Rural Banks Engage In Foreign Money Transfer
One hundred and twenty-four rural banks now deliver foreign money remittances through the Western Union Money Transfer system, with 350 payment points, Mr Duke Osam-Duodu, Deputy Managing Director of the ARB Apex Bank, has said.
He said plans were underway to include the other banks as the service has brought a big relief to people in rural areas who used to travel to towns and cities before having access to money remitted from abroad.
Mr Osam-Duodu was addressing the 25th Anniversary and 21st Annual General Meeting of the Ahantaman Rural Bank at Agona Nkwanta, on Saturday.
He said the ARB Apex Bank was migrating its Apex Link Money Transfer product as well as the Western Union Product onto an ICT platform to improve upon its services.
Mr Osam-Duodu said the bank had detected some fraudulent activities of some interns and national service persons working with the bank.
These perpetrators, he said, intercept cheques for clearing, destroy statements collected from the Apex Bank Clearing Centres, clone and falsify advices and use the names of known persons at either the Apex Bank or Bank of Ghana to solicit assistance fraudulently from the rural banks.
Mr Osam-Duodu said in view of this, various circulars had been issued advising rural banks to be on the lookout for such fraudsters while rural bank managers check the validity of all credit advice from the Apex Bank and cheques with the value of more than GH¢1,000.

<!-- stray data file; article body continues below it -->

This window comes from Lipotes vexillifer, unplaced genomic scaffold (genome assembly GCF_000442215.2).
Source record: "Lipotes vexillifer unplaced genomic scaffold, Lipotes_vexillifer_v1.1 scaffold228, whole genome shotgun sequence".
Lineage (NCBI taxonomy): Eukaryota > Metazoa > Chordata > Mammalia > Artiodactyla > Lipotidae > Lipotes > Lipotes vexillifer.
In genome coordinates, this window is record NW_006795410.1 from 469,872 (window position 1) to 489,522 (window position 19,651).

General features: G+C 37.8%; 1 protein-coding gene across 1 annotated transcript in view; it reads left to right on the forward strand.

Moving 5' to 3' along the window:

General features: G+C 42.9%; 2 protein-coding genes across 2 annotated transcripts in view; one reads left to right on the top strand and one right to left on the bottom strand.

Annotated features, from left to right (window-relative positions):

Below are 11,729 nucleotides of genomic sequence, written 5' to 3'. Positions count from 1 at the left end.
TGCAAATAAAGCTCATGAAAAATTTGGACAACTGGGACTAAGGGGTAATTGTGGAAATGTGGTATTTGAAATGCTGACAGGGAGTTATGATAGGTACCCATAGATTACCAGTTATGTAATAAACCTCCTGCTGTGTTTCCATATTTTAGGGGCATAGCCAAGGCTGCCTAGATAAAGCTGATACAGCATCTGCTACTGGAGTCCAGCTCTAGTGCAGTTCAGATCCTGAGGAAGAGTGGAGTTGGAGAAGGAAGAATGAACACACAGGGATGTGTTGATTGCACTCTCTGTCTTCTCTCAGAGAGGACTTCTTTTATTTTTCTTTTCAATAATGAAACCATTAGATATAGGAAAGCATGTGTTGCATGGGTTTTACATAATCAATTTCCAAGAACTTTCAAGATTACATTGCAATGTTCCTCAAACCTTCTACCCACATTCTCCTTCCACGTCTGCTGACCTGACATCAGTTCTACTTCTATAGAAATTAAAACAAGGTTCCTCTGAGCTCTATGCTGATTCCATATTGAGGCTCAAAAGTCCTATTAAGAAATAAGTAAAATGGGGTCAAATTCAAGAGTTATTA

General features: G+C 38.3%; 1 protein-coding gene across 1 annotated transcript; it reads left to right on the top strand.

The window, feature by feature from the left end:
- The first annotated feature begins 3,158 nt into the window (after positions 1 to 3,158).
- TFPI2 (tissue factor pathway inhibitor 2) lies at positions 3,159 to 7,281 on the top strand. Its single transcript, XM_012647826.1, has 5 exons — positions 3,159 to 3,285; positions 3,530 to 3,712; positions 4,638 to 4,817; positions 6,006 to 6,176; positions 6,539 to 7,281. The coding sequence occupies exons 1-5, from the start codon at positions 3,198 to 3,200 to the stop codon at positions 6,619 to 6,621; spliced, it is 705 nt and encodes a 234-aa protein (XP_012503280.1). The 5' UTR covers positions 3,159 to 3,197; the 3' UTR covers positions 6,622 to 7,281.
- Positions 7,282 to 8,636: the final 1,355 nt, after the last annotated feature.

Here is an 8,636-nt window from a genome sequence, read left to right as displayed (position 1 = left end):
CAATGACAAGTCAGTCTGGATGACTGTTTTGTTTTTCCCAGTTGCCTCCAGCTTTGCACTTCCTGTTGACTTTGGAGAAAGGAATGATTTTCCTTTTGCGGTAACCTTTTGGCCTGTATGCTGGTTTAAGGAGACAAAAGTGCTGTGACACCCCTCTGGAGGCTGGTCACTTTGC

Mr John Dadzie, Chief Executive Officer of the bank, said it recorded a growth in its income of GH¢2,230,078 for 2008 as against GH¢1,982,134 for 2007.
He said this was against the backdrop of significant operational challenges from both external and internal sources. Mr Dadzie said the profit after tax, however, dropped from GH¢534,533 in 2007 to GH¢403,457 in 2008.
The reasons for the decline include poor performance of the bank's microfinance product, the Strategic Group Lending, which was launched in 2007.
He said most groups failed to repay credits advanced to them and the problem was deepened by poor monitoring of group activities because of the lack of logistics.
Mr Dadzie said growth in operating expenditure over income also hit the bank's financial performance in 2008 due to increase in staff costs and administrative expenses.
He said the strategies for 2009 are yielding positive results and the profit before tax by September 2009 stood at GH¢629,078.85.
Mr Dadzie said total assets grew from GH¢8,163,402 in 2007 to GH¢10,261,835 last year.
Mr Joshua Ackah, Chairman of the Board of Directors of the bank, said the directors had proposed a dividend of GH¢0.0151 per share amounting to GH¢242,326 as against a total of GH¢190,275 for 2007.
He said the bank spent GH¢17,257 in support of its corporate social responsibility in 2008 as against GH¢18,050 in 2007.
In its 25 years of operation, the bank has spent a total of GH¢59,075 in support of institutional and community development projects and programmes.